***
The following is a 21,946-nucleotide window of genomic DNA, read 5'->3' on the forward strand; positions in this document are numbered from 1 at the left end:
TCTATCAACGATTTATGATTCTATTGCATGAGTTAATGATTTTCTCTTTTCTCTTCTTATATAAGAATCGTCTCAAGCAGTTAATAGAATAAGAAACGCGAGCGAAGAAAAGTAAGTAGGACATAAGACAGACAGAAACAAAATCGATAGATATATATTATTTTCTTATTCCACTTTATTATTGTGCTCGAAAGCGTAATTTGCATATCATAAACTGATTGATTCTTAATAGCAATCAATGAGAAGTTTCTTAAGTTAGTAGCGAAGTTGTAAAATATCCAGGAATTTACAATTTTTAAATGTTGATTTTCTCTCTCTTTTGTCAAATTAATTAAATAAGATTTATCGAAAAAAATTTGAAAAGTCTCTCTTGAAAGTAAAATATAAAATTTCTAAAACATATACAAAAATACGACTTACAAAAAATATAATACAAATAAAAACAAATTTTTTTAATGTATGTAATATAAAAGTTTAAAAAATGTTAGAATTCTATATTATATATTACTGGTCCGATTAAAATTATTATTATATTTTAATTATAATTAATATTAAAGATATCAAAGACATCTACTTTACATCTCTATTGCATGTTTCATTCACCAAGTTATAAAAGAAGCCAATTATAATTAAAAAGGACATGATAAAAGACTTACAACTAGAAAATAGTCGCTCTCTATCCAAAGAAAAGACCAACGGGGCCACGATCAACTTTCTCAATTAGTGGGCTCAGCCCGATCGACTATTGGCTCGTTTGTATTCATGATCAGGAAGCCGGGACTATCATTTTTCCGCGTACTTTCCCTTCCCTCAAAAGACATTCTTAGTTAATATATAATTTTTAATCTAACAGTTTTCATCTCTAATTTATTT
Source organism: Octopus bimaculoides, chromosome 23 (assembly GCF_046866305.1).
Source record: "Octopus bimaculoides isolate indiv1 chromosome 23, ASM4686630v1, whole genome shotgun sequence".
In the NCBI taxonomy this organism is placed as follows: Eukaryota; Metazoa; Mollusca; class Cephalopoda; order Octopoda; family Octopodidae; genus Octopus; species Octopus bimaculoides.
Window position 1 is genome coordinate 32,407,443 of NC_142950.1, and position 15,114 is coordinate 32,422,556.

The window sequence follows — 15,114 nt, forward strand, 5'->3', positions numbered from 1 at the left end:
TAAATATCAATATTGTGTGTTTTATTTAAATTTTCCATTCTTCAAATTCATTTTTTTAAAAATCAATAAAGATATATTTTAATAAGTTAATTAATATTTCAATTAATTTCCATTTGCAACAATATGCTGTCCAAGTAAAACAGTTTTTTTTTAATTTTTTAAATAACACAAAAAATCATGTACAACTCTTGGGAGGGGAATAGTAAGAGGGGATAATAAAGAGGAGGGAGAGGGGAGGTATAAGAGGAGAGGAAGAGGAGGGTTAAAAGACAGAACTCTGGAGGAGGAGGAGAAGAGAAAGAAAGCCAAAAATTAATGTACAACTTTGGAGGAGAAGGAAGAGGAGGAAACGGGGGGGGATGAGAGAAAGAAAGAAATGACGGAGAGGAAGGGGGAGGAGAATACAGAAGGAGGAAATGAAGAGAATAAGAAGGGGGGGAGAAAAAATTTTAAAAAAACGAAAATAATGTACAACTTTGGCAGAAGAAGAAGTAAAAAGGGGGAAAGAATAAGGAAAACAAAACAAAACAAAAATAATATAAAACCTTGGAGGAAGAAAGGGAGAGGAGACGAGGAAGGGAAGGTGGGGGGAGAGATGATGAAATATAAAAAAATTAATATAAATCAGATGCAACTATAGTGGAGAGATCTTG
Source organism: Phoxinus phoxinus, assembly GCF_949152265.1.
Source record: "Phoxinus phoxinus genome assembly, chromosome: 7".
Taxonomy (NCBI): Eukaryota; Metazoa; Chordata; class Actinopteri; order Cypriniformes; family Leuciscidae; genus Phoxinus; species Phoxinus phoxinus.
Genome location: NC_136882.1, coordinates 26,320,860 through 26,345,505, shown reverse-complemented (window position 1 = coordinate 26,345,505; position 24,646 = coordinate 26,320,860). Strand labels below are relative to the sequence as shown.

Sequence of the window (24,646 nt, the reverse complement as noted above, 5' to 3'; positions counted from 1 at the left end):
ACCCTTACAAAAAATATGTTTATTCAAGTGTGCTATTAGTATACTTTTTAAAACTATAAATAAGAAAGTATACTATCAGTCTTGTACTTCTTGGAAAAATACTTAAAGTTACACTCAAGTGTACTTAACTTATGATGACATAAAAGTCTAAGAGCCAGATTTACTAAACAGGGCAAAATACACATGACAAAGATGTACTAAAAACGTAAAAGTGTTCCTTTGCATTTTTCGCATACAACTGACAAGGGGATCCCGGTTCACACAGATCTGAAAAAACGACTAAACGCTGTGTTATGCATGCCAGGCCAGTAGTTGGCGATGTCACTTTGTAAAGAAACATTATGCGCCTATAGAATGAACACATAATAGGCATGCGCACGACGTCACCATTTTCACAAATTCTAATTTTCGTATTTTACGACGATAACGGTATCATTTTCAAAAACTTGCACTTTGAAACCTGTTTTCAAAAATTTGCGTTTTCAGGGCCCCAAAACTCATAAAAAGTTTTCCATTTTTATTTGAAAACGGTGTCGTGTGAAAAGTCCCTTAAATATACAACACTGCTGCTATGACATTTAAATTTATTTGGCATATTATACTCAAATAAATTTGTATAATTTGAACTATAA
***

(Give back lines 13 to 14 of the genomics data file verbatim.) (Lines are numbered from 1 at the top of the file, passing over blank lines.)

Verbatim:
Sequence of the window (24,646 nt, the reverse complement as noted above, 5' to 3'; positions counted from 1 at the left end):
ACCCTTACAAAAAATATGTTTATTCAAGTGTGCTATTAGTATACTTTTTAAAACTATAAATAAGAAAGTATACTATCAGTCTTGTACTTCTTGGAAAAATACTTAAAGTTACACTCAAGTGTACTTAACTTATGATGACATAAAAGTCTAAGAGCCAGATTTACTAAACAGGGCAAAATACACATGACAAAGATGTACTAAAAACGTAAAAGTGTTCCTTTGCATTTTTCGCATACAACTGACAAGGGGATCCCGGTTCACACAGATCTGAAAAAACGACTAAACGCTGTGTTATGCATGCCAGGCCAGTAGTTGGCGATGTCACTTTGTAAAGAAACATTATGCGCCTATAGAATGAACACATAATAGGCATGCGCACGACGTCACCATTTTCACAAATTCTAATTTTCGTATTTTACGACGATAACGGTATCATTTTCAAAAACTTGCACTTTGAAACCTGTTTTCAAAAATTTGCGTTTTCAGGGCCCCAAAACTCATAAAAAGTTTTCCATTTTTATTTGAAAACGGTGTCGTGTGAAAAGTCCCTTAAATATACAACACTGCTGCTATGACATTTAAATTTATTTGGCATATTATACTCAAATAAATTTGTATAATTTGAACTATAA